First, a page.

Masses of Arab women are being raped and tortured by Islamic State militants, alongside Christians and Yazidis, with one mother revealing that she had tried to kill herself to end her suffering because she was being raped daily in front of her children.
Persecution watchdog group Human Rights Watch interviewed six Sunni Arab women in Kirkuk, Iraq, who managed to escape the clutches of the Islamic terror group, and have described how they were tortured, raped, ill-treated, and forced into marrying IS fighters.
One 26-year-old woman, identified as Hanan in the report, revealed that she was arrested with her children and 50 other women in April 2016 by IS jihadists in Qayyarah, after which they were locked up in an abandoned house.
"On the first day, Hanan said, an ISIS guard took her and her daughter, 8, and sons, 6 and 3, to a separate room. ISIS fighters told her she was an apostate because her husband had fled ISIS-controlled territory and that she needed to remarry the local ISIS leader. She said, 'Kill me, because I refuse to do that,'" HRW reports.
The woman was blindfolded and beaten with plastic cables, after which she was suspended by her arms and raped by one of the fighters in front of her children.
"The same guy raped me every day for the next month without a blindfold, always in front of my children. My daughter suffers from an intellectual disability so she doesn't really understand what she saw, but my older son brings it up often. I don't know what to do," Hanan said.
The Sunni Arab woman said that all the other women were also being raped, and that she was going to be forced to marry an IS jihadist.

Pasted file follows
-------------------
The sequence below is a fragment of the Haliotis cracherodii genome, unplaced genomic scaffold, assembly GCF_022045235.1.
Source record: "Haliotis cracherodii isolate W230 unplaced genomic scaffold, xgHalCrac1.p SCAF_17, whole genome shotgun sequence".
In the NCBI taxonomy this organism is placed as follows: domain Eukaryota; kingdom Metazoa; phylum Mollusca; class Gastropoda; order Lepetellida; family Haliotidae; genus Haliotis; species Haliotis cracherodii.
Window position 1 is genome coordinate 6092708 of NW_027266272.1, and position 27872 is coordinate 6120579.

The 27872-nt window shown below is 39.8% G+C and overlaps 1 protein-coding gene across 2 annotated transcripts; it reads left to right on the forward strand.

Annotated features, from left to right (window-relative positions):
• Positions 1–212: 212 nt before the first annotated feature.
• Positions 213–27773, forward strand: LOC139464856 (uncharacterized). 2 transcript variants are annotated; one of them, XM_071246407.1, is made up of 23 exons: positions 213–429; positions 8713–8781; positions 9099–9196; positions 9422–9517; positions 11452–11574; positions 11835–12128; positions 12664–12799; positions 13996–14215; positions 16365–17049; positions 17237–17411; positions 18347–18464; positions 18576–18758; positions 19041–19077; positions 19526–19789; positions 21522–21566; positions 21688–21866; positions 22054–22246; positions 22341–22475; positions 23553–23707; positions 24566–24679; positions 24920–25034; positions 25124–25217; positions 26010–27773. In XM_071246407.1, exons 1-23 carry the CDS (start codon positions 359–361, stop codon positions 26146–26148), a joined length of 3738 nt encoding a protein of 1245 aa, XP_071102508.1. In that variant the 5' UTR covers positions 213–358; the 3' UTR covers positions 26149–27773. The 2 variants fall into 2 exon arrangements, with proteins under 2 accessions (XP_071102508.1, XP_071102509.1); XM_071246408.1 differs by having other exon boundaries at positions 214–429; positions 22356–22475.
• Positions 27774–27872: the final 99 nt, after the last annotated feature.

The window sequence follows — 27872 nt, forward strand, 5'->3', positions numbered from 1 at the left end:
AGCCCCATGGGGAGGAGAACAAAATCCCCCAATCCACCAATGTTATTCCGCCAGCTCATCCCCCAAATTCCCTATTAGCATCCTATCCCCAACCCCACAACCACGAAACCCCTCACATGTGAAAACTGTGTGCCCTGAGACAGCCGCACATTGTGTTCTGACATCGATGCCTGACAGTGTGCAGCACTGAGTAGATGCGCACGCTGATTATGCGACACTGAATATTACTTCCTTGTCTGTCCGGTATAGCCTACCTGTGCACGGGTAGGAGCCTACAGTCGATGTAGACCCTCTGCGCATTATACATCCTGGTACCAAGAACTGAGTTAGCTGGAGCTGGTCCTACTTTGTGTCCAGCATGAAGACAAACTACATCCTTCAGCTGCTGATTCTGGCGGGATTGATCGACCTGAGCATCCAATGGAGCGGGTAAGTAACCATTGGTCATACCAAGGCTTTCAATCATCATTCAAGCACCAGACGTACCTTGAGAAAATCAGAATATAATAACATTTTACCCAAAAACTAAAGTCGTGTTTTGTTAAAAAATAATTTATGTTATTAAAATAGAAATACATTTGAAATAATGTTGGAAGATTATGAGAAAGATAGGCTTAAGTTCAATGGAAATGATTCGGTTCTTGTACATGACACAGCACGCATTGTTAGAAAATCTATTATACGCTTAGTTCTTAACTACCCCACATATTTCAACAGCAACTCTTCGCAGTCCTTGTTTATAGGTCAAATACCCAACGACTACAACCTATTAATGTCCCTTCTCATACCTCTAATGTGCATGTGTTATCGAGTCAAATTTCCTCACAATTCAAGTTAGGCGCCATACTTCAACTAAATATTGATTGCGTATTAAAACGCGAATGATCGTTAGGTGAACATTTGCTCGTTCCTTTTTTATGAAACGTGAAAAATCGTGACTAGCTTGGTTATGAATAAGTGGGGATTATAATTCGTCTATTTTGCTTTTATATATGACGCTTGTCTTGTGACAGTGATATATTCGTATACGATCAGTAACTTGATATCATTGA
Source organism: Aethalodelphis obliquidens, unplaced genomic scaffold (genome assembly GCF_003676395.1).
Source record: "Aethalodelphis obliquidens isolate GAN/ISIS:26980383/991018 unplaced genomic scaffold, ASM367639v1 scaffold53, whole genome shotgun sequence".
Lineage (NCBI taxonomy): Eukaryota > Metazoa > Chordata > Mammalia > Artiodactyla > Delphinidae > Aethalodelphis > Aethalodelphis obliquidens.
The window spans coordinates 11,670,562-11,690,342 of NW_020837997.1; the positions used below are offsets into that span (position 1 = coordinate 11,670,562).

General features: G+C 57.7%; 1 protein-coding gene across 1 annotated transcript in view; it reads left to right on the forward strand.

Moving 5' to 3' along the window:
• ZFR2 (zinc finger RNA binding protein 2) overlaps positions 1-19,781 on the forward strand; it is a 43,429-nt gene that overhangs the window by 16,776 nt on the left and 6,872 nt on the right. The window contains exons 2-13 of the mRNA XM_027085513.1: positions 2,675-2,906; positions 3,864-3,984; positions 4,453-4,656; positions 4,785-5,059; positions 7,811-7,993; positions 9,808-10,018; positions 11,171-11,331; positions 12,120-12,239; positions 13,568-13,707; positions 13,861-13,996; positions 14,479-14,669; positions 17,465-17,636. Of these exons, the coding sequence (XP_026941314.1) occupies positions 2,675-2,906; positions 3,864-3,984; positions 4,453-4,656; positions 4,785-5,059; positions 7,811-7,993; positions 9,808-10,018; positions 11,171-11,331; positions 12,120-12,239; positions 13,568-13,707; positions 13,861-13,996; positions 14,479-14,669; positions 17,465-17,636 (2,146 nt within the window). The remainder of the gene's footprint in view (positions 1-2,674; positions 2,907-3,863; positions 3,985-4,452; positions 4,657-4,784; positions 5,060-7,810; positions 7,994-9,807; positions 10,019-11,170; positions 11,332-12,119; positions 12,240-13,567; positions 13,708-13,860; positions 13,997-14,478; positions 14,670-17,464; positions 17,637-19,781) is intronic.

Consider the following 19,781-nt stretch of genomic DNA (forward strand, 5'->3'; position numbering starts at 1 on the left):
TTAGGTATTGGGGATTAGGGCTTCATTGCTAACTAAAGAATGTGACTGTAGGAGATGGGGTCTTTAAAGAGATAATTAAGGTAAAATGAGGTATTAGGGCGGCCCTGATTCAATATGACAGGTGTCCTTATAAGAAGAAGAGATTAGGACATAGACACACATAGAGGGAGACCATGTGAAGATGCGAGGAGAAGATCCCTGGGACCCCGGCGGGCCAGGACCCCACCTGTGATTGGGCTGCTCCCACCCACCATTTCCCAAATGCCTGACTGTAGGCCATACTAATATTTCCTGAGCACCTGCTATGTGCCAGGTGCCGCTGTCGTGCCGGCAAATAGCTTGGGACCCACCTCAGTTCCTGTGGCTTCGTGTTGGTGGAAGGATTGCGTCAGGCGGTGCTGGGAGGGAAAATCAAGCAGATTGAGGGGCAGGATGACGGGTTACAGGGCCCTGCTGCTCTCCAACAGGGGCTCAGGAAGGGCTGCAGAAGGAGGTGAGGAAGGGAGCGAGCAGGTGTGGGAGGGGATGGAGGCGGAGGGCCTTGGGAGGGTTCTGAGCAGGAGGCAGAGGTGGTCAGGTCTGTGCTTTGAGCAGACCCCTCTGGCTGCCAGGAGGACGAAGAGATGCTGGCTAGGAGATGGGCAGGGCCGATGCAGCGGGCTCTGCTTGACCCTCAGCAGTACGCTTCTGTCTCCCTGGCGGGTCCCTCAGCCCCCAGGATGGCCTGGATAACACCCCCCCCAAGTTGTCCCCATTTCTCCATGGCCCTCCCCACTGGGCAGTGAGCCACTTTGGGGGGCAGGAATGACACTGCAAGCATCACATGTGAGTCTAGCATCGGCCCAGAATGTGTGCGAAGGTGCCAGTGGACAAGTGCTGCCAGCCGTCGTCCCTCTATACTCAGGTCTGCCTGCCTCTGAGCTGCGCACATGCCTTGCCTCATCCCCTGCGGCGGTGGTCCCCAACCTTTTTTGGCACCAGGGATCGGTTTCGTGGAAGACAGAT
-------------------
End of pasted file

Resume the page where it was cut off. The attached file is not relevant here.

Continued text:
Five other victims also spoke about the torture and various abuses they suffered as IS captives.
HRW revealed that many women who have suffered similar violence are afraid to come forward and share their experiences because of the stigma they are likely to receive from their communities.
"One foreign aid worker said she had seen cases mostly of forced marriage and rape, but she believed that very few of the victims in the displaced communities she works with have come forward," the report continued.
"She said some women try to hide the incident from their own families out of fear they will be stigmatized or punished by their relatives or community. Babies born of rape or forced marriage may also face stigma, she said."
One captured IS radical, identified as 21-year-old Amar Hussein, recently said in a Reuters interview that he has raped over 200 women and killed close to 500 people.
"Young men need this," Hussein reportedly said in an attempt to explain why IS engages in mass rape. "This is normal."
"We shot whoever we needed to shoot and beheaded whoever we needed to behead."